A review of Reservoir Dogs
‘I actually think one of my strengths is my storytelling’ Quentin Tarantino modestly states; modest because his first feature film, Reservoir Dogs, has, since its release in 1992, managed to achieve cult status and feature in countless iconic film compilation lists. Not bad for a film that originally had a $30,000 budget.
After going to extensive measures to remain complete strangers in order to ensure they commit the perfect crime, a group of criminals suffer a severe blow when their jewellery heist is raided by police. The surviving criminals begin to suspect each other of foul play and the tension frays their already weathered nerves. The characters, alongside the well structured dialogue-led scenes, are perhaps what have made the film iconic; Steve Buscemi’s Mr. Pink’s cagey scepticism plays well against the trusting Mr. White (Harvey Keitel) whilst Michael Madson’s Mr. Blonde provides a harrowing glimpse of cruelty in the film’s torture scene.
The opening scene and its discussion of Madonna’s ‘Like a Virgin’ is evidence of Tarantino’s masterful screenwriting power. Playing Mr. Brown, Tarantino gets to breathe life into the conversation. Mr. Pink’s outburst at the idea of having to pay their waitress a tip, although spawned from a relatively trivial issue, is both intuitive and evocative of his character. The relationship forged between Mr. White and the heavily wounded Mr. Orange (Tim Roth) is memorable and you will find yourself greatly empathising with both.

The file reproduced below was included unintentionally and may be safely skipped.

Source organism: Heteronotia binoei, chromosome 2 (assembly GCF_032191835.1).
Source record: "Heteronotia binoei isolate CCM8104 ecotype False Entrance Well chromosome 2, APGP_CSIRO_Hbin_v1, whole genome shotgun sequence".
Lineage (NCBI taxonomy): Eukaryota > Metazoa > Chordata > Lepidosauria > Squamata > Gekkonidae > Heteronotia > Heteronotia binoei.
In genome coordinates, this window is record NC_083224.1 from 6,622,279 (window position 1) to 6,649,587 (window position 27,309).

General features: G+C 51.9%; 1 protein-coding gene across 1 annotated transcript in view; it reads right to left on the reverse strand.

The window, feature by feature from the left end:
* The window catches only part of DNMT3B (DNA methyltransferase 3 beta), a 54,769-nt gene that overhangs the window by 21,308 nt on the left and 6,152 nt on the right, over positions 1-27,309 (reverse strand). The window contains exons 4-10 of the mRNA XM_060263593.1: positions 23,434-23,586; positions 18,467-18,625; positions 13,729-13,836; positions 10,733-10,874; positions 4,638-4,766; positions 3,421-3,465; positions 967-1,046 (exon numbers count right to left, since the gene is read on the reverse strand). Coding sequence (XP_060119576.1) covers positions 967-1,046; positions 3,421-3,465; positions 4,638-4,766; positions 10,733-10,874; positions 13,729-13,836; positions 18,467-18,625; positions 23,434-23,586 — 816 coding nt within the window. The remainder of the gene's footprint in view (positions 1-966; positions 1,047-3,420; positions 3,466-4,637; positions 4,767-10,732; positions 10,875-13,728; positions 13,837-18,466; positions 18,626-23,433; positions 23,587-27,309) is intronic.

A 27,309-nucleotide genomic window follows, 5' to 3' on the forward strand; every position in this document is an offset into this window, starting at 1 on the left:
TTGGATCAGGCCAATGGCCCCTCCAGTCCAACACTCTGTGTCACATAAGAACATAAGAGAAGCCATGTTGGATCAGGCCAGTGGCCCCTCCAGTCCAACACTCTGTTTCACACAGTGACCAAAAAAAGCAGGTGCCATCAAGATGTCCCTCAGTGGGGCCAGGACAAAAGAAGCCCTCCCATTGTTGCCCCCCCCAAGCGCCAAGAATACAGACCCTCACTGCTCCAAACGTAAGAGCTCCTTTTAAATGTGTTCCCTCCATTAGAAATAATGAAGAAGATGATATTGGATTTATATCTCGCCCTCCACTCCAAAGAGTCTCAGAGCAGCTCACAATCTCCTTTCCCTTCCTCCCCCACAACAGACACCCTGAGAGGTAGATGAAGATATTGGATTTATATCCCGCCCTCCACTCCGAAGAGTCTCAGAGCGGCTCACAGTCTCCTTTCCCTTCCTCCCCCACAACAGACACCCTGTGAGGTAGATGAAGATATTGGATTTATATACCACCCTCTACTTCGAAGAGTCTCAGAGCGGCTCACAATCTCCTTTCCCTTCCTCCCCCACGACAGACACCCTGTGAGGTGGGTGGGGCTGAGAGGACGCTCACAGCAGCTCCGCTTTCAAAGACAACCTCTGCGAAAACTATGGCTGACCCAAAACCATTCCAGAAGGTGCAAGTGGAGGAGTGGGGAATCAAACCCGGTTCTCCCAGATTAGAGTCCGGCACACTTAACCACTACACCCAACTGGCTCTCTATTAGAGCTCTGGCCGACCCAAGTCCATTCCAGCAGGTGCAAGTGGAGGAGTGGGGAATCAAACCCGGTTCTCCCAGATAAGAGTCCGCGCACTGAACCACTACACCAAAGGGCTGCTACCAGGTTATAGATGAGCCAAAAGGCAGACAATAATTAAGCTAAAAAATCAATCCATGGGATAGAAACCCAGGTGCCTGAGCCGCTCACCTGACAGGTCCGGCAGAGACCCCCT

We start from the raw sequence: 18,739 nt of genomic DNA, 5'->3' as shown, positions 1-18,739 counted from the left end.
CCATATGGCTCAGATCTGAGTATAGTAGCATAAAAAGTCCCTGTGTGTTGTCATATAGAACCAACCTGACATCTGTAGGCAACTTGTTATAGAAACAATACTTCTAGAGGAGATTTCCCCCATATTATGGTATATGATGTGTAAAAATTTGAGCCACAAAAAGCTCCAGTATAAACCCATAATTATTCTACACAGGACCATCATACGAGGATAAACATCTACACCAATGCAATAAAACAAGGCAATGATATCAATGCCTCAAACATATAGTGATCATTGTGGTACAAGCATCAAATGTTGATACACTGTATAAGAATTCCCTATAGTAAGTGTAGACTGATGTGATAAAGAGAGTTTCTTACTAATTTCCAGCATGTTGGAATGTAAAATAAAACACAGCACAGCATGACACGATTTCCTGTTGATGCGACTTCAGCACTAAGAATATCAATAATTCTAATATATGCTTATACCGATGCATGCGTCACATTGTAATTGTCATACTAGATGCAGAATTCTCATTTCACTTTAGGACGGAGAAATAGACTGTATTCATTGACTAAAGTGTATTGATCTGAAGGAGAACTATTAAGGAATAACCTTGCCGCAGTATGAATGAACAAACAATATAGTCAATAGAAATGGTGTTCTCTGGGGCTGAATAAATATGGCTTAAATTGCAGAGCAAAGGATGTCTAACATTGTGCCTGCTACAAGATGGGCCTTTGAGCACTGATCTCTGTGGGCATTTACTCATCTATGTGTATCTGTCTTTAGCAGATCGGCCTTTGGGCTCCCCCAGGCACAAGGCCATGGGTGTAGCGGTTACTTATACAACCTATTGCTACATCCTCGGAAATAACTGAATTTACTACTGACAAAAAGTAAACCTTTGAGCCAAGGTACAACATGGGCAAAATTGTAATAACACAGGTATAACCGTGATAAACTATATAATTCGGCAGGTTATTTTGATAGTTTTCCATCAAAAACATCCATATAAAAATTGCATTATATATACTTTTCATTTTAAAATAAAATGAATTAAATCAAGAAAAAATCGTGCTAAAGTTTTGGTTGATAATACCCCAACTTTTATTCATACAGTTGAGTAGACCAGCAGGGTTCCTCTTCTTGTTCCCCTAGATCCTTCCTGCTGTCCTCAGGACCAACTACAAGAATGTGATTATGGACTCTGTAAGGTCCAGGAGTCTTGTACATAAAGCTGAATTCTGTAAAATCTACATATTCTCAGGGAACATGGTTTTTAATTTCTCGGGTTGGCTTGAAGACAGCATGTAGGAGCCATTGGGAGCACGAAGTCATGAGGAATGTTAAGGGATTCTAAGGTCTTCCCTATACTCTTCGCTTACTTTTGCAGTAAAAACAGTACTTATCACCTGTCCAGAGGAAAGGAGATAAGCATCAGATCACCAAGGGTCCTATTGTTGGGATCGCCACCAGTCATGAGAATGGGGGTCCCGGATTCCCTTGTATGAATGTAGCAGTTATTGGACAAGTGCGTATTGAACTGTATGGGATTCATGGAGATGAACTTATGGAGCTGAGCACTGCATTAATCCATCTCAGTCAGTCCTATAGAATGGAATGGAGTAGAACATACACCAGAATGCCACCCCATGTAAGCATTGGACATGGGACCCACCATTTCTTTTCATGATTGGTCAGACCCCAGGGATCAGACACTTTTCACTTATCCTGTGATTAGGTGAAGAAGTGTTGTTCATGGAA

The film never suffers from being Tarantino’s first feature, instead taking this into its stride in order to create something that was, and more importantly still is, fresh and visually appealing. Its temporal shifts, camera techniques and episodic titling all give the film the unique Tarantino feel. When coupled with the soundtrack (which, coincidently features no original score), the film is distinctly Tarantino-esque. The film is a must-see for all film lovers.